By Anthony Harrington
There is not a smidgen of doubt in the minds of many economists and market watchers that the crisis that swept through Emerging Markets (NYSE:EM) from around May, ending for now with the U.S. Federal Reserve chairman Ben Bernanke’s press conference 18 September 18, can be laid squarely at Bernanke’s door. On past form, the US doesn't particularly care if various bits and pieces of the global economy get squished as it rolls over in bed or stretches its limbs. Its key officials are accustomed to doing what they think is best for Uncle Sam and then arguing that, ultimately, what is good for the U.S. economy is good for the world - why worry about a little squealing here and there?
However, this last crisis was enough to give most market watchers pause, particularly since it is very likely to reoccur just as soon as the Fed re-initiates talk about tapering off its quantitative easing (QE) program. Emerging markets now account for some 50% of the world's economy, not 15% as was the case when the U.S. triggered the Asian Tiger crisis. Emerging market growth is probably the only thing that is remotely likely to pull advanced economies out of their long slump - and knocking over the economies of countries like India, Indonesia and the Philippines is going to hurt the West and America, like it or not. Unfortunately, the U.S. in general, and Ben Bernanke in particular, do not appear to have taken this particular point. The senior economists at Scotiabank, for example, argue that it is very unlikely that the Fed will hold off from implementing tapering at some point.
In an article for Financial Post, John Shmuel quotes Scotiabank economists Derek Holt and Dov Zigler as arguing that putting off tapering would simply postpone a much needed re-balancing of global capital flows, and implement much more rigorous fiscal disciplines in the countries most affected. In other words, tough luck India, Philippines, Indonesia and the rest - don't worry about your stock markets crashing as foreign currency gets expatriated back to dollar assets, this medicine is good for you too.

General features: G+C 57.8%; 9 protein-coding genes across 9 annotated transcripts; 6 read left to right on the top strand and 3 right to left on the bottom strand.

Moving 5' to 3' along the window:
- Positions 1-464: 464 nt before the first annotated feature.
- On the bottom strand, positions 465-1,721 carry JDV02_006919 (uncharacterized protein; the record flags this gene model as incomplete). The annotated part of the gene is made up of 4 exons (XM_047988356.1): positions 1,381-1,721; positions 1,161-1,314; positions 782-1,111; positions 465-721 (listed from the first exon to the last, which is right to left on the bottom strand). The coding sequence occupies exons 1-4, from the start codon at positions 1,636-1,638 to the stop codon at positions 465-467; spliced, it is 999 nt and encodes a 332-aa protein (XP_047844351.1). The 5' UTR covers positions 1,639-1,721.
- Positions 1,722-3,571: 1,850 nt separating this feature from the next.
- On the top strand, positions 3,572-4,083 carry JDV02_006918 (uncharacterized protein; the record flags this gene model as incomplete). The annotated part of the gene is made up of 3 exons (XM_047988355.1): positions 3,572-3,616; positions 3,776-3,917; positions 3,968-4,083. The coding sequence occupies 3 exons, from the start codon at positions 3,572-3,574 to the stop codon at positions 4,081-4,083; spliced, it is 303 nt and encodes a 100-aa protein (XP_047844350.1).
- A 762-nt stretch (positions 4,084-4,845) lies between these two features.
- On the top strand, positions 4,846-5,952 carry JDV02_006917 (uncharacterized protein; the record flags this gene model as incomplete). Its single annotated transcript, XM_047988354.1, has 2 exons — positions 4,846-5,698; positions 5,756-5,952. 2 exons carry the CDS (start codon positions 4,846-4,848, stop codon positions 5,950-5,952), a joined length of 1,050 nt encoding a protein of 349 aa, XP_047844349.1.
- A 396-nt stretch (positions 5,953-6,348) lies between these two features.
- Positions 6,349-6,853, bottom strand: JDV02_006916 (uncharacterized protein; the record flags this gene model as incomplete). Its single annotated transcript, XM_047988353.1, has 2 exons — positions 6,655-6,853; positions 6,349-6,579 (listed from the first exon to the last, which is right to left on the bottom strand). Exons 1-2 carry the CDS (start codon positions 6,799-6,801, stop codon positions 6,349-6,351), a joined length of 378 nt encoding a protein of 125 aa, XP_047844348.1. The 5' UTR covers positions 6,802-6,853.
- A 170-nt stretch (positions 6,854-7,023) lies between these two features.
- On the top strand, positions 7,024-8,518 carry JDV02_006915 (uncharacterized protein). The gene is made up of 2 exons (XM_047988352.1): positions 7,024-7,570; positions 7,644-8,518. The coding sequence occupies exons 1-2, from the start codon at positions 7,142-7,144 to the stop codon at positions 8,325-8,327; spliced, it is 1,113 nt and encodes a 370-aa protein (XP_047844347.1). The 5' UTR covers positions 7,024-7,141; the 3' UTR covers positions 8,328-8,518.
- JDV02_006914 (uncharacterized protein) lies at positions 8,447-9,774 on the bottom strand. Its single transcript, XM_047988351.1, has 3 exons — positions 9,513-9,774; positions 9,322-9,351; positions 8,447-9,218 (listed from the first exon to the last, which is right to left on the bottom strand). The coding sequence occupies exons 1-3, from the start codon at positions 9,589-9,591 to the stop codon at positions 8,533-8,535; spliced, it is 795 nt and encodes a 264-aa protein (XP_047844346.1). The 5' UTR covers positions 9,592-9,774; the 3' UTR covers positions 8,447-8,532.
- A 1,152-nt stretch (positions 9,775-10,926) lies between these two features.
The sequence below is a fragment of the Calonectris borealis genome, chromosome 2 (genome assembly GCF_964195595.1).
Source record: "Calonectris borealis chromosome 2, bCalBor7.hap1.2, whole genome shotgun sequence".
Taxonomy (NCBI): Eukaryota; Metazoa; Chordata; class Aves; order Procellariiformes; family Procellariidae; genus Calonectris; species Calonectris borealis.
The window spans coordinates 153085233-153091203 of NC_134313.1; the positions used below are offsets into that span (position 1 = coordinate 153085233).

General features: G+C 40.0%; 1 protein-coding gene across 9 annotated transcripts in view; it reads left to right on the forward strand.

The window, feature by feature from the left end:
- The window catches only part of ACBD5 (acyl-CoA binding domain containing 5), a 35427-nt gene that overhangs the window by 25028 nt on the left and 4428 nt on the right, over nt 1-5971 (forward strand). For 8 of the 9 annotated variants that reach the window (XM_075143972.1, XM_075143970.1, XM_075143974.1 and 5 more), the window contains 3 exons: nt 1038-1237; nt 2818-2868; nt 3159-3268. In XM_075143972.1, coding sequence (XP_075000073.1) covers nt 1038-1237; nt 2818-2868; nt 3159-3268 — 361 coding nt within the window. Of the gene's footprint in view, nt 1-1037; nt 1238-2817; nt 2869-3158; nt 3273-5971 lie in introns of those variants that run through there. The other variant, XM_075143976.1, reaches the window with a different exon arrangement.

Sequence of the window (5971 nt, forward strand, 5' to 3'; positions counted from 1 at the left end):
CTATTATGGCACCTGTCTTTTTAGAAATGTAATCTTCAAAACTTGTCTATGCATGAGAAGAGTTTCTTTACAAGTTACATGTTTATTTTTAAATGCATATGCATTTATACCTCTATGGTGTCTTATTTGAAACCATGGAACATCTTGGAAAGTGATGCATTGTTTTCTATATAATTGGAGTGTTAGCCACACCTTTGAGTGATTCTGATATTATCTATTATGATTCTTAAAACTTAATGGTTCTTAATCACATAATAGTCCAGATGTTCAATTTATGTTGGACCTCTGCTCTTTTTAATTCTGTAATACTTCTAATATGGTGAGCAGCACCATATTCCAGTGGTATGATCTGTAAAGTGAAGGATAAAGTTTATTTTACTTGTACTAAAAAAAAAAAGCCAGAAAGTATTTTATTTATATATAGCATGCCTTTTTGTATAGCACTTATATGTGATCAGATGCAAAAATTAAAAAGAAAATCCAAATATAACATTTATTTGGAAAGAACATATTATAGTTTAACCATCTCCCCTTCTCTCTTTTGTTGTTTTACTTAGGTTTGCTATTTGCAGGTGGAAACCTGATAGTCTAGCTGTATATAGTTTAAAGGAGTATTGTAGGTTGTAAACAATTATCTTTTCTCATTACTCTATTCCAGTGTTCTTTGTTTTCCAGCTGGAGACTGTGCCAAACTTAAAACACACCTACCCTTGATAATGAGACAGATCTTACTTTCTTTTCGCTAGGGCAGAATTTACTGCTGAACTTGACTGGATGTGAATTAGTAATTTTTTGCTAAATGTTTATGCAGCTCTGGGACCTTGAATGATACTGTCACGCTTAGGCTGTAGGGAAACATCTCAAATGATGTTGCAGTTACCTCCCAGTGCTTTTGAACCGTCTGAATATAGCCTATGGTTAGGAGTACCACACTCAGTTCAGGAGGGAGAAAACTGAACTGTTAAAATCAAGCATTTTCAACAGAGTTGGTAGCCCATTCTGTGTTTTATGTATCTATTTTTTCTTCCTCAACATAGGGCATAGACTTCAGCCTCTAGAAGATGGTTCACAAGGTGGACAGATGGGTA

But let us take a step back and look at some facts around this crisis and how U.S. monetary policy initiatives in the past have impacted upon Asian economies in particular. The obvious case in point is the Asian crisis of 1997. As Galina Hale of the San Francisco Federal Reserve notes in her paper, Could we have learned from the Asian financial crisis of 1997-98?, prior to the crisis, most East Asian countries had currencies pegged to the U.S. dollar and ran current account deficits. Companies in East Asia borrowed heavily in dollars from foreign banks and (for the most part) earned revenues in local currencies, creating a mismatch where their liabilities were largely in dollars, while their assets were in local currencies. On July 2, 1997, speculators went after the Thai bhat big time, selling off bhat denominated assets while other foreign investors, seeing what was happening, pulled their U.S. dollar loans to Thai institutions.
The bhat dropped 16% on the day, and by January 1998 had lost over 50% of its value. Currency after currency came under attack and government after government was forced to abandon the dollar peg and let their currencies plunge. Those mismatched assets and liabilities caused company after company to fold. Thai and other East Asian banks who had been accustomed to borrowing short term on the money markets found liquidity drying up. Governments had to step in to bail out their banks and then go cap in hand to the International Monetary Fund [IMF]. This was the era of Alan Greenspan as chairman of the Fed. In the summer of 1998, with the Asian crisis in full swing, Greenspan stood up at the Fed's semi-annual testimony in late June and said he was more concerned about domestic inflationary pressures than he was about the emerging market crisis. This was widely interpreted as a sign that the U.S. was likely to raise rates to squeeze out inflation, which would massively aggravate the already dire position for Asian markets, and the crisis worsened sharply. The Russian crisis then kicked in and by the end of August 1998, at the Fed's Jackson Hole meeting, Greenspan had to go into reverse and shift to more accommodating policies. Bernanke has now run into similar problems with a similar U-turn.
It is worth noting that Fed chairmen and U.S. politicians generally win very few plaudits at home for stopping emerging markets from nose diving. So, it is quite possible that Bernanke's U-turn, after talking up tapering, had nothing to do with any desire to help emerging markets and much more to do with the fact that he is now a "lame duck" chairman, seeing as he departs in January. Bill Gross, CEO of PIMCO, the world's largest fixed income fund, commenting on Bernanke's unexpected reversal said "Bernanke has in effect left the building, it's his successor Janet Yellen, who is in charge now." Yellen is regarded as extremely dovish, or in other words, as being in favor of accommodating policies for a good while yet - so if her appointment as the next Fed chairman is confirmed by Obama, emerging markets will find that their reprieve will go on for a while yet. However, tapering is inevitable at some point, so they only have so long to get their houses in order, their deficits under control, and those dollar loans shifted back to local currencies, before yet another Asian crisis comes upon them.